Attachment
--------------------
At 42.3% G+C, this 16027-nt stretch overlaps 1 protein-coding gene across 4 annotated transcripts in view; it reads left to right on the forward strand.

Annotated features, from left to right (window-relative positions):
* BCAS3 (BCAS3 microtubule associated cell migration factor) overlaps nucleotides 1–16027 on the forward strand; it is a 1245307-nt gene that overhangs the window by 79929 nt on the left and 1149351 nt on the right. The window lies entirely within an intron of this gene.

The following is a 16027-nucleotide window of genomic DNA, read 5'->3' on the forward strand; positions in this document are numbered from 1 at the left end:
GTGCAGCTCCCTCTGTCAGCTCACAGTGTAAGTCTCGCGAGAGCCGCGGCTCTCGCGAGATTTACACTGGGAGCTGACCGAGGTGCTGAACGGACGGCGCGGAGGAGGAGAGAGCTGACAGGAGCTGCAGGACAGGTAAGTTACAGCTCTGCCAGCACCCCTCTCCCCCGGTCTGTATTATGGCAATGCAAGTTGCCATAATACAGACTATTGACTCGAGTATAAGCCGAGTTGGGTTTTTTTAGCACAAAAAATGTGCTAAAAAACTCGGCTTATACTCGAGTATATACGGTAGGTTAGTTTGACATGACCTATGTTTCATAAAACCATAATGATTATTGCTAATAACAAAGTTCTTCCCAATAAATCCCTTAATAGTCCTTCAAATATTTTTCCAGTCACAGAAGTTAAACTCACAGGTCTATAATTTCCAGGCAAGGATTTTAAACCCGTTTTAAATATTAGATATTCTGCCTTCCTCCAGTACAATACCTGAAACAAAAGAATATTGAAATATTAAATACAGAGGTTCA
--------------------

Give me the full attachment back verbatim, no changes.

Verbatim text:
At 42.3% G+C, this 16027-nt stretch overlaps 1 protein-coding gene across 4 annotated transcripts in view; it reads left to right on the forward strand.

Annotated features, from left to right (window-relative positions):
* BCAS3 (BCAS3 microtubule associated cell migration factor) overlaps nucleotides 1–16027 on the forward strand; it is a 1245307-nt gene that overhangs the window by 79929 nt on the left and 1149351 nt on the right. The window lies entirely within an intron of this gene.

The following is a 16027-nucleotide window of genomic DNA, read 5'->3' on the forward strand; positions in this document are numbered from 1 at the left end:
GTGCAGCTCCCTCTGTCAGCTCACAGTGTAAGTCTCGCGAGAGCCGCGGCTCTCGCGAGATTTACACTGGGAGCTGACCGAGGTGCTGAACGGACGGCGCGGAGGAGGAGAGAGCTGACAGGAGCTGCAGGACAGGTAAGTTACAGCTCTGCCAGCACCCCTCTCCCCCGGTCTGTATTATGGCAATGCAAGTTGCCATAATACAGACTATTGACTCGAGTATAAGCCGAGTTGGGTTTTTTTAGCACAAAAAATGTGCTAAAAAACTCGGCTTATACTCGAGTATATACGGTAGGTTAGTTTGACATGACCTATGTTTCATAAAACCATAATGATTATTGCTAATAACAAAGTTCTTCCCAATAAATCCCTTAATAGTCCTTCAAATATTTTTCCAGTCACAGAAGTTAAACTCACAGGTCTATAATTTCCAGGCAAGGATTTTAAACCCGTTTTAAATATTAGATATTCTGCCTTCCTCCAGTACAATACCTGAAACAAAAGAATATTGAAATATTAAATACAGAGGTTCA